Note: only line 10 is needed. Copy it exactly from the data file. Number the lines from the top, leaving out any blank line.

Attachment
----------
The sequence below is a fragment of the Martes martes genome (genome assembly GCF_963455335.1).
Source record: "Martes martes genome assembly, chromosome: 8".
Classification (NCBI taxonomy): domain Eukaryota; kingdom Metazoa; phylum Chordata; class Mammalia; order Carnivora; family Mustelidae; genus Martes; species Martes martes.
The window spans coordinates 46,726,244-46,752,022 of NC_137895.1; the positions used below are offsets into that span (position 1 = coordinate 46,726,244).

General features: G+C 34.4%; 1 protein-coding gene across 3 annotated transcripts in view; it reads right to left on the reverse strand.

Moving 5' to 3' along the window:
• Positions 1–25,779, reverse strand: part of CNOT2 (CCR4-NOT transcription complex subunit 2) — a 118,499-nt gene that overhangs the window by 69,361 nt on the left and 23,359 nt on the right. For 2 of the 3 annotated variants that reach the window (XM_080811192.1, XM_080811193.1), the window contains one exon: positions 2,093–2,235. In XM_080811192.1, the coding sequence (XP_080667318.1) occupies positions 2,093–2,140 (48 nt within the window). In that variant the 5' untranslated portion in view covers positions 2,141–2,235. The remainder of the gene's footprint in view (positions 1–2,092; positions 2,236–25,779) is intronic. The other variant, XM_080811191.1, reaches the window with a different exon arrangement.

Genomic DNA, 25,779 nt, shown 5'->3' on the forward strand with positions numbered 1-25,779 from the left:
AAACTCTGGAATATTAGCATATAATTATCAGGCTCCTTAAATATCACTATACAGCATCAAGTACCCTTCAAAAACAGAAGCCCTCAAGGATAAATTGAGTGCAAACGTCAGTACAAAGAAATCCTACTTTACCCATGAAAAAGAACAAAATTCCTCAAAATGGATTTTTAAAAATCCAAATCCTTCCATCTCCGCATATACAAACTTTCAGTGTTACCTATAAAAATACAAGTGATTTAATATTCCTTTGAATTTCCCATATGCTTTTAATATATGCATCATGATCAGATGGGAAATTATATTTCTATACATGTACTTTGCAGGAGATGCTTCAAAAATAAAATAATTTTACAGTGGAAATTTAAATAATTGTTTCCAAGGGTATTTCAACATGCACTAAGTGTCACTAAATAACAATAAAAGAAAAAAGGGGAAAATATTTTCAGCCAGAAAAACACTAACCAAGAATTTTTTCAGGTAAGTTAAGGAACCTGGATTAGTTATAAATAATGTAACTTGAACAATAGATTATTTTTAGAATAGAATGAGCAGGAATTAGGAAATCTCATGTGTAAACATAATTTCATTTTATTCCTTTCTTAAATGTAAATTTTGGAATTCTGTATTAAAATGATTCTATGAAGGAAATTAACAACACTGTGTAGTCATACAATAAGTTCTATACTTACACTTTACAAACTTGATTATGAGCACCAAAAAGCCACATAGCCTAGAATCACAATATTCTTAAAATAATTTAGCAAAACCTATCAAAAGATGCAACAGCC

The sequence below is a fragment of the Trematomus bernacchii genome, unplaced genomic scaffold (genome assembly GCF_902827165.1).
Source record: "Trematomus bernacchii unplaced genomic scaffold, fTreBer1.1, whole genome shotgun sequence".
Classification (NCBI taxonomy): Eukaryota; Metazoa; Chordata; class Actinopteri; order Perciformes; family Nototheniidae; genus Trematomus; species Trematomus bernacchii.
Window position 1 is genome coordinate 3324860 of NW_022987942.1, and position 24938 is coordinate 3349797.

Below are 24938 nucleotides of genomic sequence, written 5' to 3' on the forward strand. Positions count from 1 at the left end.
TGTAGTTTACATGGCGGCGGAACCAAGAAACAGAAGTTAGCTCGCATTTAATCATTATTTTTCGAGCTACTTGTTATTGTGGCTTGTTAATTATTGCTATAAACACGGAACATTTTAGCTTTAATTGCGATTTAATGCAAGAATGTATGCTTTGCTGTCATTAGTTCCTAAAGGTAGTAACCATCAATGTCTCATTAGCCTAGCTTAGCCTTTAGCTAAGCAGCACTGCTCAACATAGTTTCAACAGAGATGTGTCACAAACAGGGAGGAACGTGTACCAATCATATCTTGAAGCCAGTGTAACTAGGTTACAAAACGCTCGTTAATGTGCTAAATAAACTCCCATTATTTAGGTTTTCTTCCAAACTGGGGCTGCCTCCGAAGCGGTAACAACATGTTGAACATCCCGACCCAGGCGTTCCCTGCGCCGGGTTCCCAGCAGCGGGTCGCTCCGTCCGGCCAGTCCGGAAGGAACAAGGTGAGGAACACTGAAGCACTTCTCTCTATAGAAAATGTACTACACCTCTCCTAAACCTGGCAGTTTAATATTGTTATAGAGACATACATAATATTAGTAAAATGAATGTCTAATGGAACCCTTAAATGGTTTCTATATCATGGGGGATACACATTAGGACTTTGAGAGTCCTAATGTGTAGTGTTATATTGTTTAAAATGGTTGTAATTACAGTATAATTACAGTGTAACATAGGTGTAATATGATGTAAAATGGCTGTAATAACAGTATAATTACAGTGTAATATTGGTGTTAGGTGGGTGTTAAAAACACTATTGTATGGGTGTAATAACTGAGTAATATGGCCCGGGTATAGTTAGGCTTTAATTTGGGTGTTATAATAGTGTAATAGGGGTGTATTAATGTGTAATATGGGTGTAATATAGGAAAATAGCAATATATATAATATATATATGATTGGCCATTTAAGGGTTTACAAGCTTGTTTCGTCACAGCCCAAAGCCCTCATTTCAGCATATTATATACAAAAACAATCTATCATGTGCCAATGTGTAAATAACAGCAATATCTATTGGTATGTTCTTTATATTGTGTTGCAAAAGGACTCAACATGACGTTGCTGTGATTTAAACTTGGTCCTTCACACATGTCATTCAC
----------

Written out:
The sequence below is a fragment of the Trematomus bernacchii genome, unplaced genomic scaffold (genome assembly GCF_902827165.1).